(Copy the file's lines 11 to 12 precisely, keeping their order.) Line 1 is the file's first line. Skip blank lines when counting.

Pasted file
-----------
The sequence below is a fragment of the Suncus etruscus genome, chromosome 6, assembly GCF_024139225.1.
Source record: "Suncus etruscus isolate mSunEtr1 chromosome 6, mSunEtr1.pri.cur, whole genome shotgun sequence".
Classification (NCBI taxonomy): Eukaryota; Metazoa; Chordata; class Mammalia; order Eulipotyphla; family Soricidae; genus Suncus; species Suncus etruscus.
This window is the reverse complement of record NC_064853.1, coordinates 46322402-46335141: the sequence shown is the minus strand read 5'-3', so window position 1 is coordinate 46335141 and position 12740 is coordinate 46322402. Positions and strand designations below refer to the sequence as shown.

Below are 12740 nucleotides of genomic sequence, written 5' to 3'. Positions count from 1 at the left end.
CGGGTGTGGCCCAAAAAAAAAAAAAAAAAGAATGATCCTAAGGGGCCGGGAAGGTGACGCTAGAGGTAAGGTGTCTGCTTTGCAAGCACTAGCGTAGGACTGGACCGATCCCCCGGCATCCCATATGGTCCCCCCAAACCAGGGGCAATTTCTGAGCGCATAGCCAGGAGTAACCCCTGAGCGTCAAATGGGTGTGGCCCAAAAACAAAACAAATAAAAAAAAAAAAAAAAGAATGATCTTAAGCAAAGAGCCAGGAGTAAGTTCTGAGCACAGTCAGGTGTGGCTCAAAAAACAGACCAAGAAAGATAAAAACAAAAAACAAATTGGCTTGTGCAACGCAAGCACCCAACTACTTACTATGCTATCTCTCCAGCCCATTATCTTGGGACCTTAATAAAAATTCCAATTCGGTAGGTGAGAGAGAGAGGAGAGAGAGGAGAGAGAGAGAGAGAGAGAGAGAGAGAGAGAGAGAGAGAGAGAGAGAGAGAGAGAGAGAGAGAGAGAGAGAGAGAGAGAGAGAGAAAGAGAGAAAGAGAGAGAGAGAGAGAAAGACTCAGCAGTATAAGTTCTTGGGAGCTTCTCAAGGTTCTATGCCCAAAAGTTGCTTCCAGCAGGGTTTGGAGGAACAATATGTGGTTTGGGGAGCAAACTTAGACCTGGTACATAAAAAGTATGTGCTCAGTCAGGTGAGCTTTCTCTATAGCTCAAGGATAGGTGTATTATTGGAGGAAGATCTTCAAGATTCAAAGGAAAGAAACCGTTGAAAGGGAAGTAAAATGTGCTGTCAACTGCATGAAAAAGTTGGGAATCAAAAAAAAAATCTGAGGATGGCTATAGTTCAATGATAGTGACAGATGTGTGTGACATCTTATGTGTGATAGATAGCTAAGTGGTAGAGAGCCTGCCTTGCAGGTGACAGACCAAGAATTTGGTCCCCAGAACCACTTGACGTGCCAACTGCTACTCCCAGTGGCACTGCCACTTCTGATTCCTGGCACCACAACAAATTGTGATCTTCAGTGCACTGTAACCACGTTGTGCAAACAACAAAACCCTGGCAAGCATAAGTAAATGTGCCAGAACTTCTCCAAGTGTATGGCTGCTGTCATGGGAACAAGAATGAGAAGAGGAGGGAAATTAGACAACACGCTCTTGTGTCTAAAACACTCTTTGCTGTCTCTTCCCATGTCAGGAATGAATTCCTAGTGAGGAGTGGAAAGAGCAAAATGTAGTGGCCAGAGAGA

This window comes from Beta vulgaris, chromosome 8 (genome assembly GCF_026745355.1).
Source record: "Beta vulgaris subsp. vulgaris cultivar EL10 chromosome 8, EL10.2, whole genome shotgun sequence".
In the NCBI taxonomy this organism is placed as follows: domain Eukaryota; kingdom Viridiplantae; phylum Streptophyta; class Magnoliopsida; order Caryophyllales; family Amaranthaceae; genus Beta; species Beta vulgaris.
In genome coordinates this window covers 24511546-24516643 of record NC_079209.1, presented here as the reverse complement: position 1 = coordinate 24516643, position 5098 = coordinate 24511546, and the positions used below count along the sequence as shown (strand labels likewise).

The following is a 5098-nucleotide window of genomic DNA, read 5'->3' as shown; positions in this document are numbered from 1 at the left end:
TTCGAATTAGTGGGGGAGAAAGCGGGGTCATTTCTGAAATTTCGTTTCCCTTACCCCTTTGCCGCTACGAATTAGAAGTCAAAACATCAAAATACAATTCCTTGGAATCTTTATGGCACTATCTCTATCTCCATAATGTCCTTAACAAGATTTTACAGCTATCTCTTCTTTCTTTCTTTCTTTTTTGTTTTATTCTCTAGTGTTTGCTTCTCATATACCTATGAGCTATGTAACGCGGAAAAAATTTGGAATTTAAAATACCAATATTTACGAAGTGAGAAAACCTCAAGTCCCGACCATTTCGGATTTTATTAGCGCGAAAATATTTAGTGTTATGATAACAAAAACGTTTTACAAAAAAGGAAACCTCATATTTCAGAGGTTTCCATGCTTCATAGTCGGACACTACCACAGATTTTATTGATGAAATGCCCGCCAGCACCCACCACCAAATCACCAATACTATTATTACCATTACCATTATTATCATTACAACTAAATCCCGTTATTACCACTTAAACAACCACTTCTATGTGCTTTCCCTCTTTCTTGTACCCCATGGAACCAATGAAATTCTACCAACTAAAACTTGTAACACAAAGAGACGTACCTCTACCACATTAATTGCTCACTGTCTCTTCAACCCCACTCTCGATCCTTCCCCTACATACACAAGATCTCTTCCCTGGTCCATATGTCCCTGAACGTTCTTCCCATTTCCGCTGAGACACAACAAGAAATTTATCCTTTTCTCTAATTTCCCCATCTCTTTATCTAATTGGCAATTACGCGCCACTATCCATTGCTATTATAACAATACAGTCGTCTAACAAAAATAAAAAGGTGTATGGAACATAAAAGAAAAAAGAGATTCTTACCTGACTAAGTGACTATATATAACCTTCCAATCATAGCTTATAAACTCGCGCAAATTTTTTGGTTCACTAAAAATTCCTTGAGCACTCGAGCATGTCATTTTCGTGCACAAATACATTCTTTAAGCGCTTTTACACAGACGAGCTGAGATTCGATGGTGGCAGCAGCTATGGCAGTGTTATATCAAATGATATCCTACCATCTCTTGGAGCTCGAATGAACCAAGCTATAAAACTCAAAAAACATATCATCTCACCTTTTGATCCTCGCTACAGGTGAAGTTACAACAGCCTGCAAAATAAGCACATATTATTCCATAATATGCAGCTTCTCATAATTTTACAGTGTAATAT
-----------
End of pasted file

The following is a 5098-nucleotide window of genomic DNA, read 5'->3' as shown; positions in this document are numbered from 1 at the left end:
TTCGAATTAGTGGGGGAGAAAGCGGGGTCATTTCTGAAATTTCGTTTCCCTTACCCCTTTGCCGCTACGAATTAGAAGTCAAAACATCAAAATACAATTCCTTGGAATCTTTATGGCACTATCTCTATCTCCATAATGTCCTTAACAAGATTTTACAGCTATCTCTTCTTTCTTTCTTTCTTTTTTGTTTTATTCTCTAGTGTTTGCTTCTCATATACCTATGAGCTATGTAACGCGGAAAAAATTTGGAATTTAAAATACCAATATTTACGAAGTGAGAAAACCTCAAGTCCCGACCATTTCGGATTTTATTAGCGCGAAAATATTTAGTGTTATGATAACAAAAACGTTTTACAAAAAAGGAAACCTCATATTTCAGAGGTTTCCATGCTTCATAGTCGGACACTACCACAGATTTTATTGATGAAATGCCCGCCAGCACCCACCACCAAATCACCAATACTATTATTACCATTACCATTATTATCATTACAACTAAATCCCGTTATTACCACTTAAACAACCACTTCTATGTGCTTTCCCTCTTTCTTGTACCCCATGGAACCAATGAAATTCTACCAACTAAAACTTGTAACACAAAGAGACGTACCTCTACCACATTAATTGCTCACTGTCTCTTCAACCCCACTCTCGATCCTTCCCCTACATACACAAGATCTCTTCCCTGGTCCATATGTCCCTGAACGTTCTTCCCATTTCCGCTGAGACACAACAAGAAATTTATCCTTTTCTCTAATTTCCCCATCTCTTTATCTAATTGGCAATTACGCGCCACTATCCATTGCTATTATAACAATACAGTCGTCTAACAAAAATAAAAAGGTGTATGGAACATAAAAGAAAAAAGAGATTCTTACCTGACTAAGTGACTATATATAACCTTCCAATCATAGCTTATAAACTCGCGCAAATTTTTTGGTTCACTAAAAATTCCTTGAGCACTCGAGCATGTCATTTTCGTGCACAAATACATTCTTTAAGCGCTTTTACACAGACGAGCTGAGATTCGATGGTGGCAGCAGCTATGGCAGTGTTATATCAAATGATATCCTACCATCTCTTGGAGCTCGAATGAACCAAGCTATAAAACTCAAAAAACATATCATCTCACCTTTTGATCCTCGCTACAGGTGAAGTTACAACAGCCTGCAAAATAAGCACATATTATTCCATAATATGCAGCTTCTCATAATTTTACAGTGTAATAT